It’s bewildering how many devoted fans are out there of late guitar and American music icon Jerry Garcia that never saw him play a single show. Yet they know all about the live music of Grateful Dead and Jerry Garcia Band. They can explore the evolutions and changes in form, structure, and exploration. This is of course due to the tireless efforts of band insider sound technicians and the extended taper culture that surrounded. While other artists might have formidable archival releases, few parallel the breadth and expansiveness of the Jerry Garcia catalog. Indeed his playing was remarkable enough for investment into not only re-listening but also re-mastering and releasing of these musical documents.
The GarciaLive release series, now in its ninth volume, continues to stretch its bounds with a never-before released lineup of Jerry Garcia and his musical soul-brother, organist/co-bandleader Merl Saunders, bassist and longtime cohort John Kahn, multifarious virtuoso Martin Fierro on saxophone & flute, and Grateful Dead drummer Bill Kreutzmann. GarciaLive Volume Nine: August 11, 1974, Keystone Berkeley is like nothing you’ve heard previously from the Jerry Garcia catalog. It’s remarkable how the supple drumming of Bill Kreutzmann varies the groove entirely, compared to Garcia’s previous collaborator Bill Vitt and future associate Ron Tutt, (which completed the jazzy quintet Legion of Mary.) The Keystone Club in Berkeley, California was indeed a musical temple for Garcia, who took focused artistic musings away from the monstrous Grateful Dead organization and tour. Multiple other releases (and bootlegs) from the Keystone exist, but none have prepared listeners for GarciaLive Volume Nine.
From the first few notes of the opening stanza of “That’s What Love Will Make You Do,” there’s an apparent ease from the band, which is embarking on a session-oriented groove. Jerry was learning much from Merl, who exposed him to the vast catalog of funk, soul, and Motown. Those songs stayed with Garcia for the rest of his musical life. Martin Fierro’s original composition “La La,” followed, demonstrating the compositional brilliance of the late flautist who went on to play in numerous incarnations with Garcia (and later the great Bay Area rock band Zero.) “La La,” began with a lovely flute theme that carried out further and further into the depths of reflexive fusion jam-lets. Garcia embraces Fierro’s melodic intuitions, and Kreutzmann gave the groove wings to fly off into obscurity. It’s probably the highest of highlights, just two songs in.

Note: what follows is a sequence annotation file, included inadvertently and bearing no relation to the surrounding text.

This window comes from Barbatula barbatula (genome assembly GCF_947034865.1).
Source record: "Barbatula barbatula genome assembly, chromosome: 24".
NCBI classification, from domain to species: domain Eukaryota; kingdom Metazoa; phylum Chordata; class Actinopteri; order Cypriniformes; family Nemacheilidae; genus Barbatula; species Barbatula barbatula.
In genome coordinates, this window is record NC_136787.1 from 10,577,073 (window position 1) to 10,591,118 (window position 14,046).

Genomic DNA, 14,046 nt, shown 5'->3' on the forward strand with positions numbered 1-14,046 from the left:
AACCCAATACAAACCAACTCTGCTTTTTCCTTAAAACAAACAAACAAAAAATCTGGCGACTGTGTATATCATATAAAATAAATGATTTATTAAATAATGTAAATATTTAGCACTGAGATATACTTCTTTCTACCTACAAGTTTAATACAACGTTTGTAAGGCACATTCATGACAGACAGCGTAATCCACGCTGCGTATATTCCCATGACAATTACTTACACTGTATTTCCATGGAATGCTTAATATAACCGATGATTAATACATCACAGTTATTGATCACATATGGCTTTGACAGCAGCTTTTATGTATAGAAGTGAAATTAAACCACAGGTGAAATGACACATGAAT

“It Ain’t No Use,” a bluesy hit from Jerry Williams is given an expansive workout featuring noteworthy organ solos from an inspired Saunders. “Mystery Train,” takes off with the powerhouse rhythm section of Kahn/Kreutzmann. Aggressively pleasurable and relentless, this band rocked just as hard is it grooved. The almost an hour-long first set was just four songs, and the band took a short set break only to come back with an extensively jammed and poised rendition of Jimmy Cliff’s “The Harder They Come.” These earlier performances of the anathematic archetypal Reggae hit took their time compared to sped-up later Garcia Band renderings and yet again, Kreutzmann’s pacing, rigorous yet gentle, created a noticeable shift, inspiring all to take the jam to unusual places. An ultra-rare cover of the Four Tops’ hit “Ain’t No Women (Like The One I’ve Got),” instantly clicked with Garcia & Saunders. Garcia once noted, later in his career, that Saunders taught him...music. Playing those soul-oriented tunes would change the dynamics of Jerry’s sound from then on.
“It’s Too Late,” a downtrodden blues ballad originally by Chuck Willis is proof that Garcia was developing his vocal range and style during this pivotal creative period. Junior Walker & The Allstars, “(I’m A) Roadrunner” would become a frequently played favorite of Garcia’s. That peppy rendering augmented by Fierro’s precise saxophone pulsations display the band at its finest. The encore that evening was a spirited rendering of The Band’s beloved classic, “The Night They Drove Old Dixie Down.” Much truer in pacing of (The Band drummer/singer) Levon Helm’s original recording than Garcia’s eventual leisurely-paced performances, it’s a remarkable time capsule of a song that inspired his entire generation. The tune would eventually become a dynamo staple of Garcia’s repertoire.
Fans of Jerry Garcia need to get there hands on this release, which becomes available July 28 th (Round Records/ATO), as part a yearlong celebration in honor of what would have been Jerry’s 75th birthday. This is like nothing you’ve ever heard before, with crystal-clear transfer. You’ll be taken from your living room back to the intimate confines of the Keystone, Berkeley, for a night of infinite possibilities.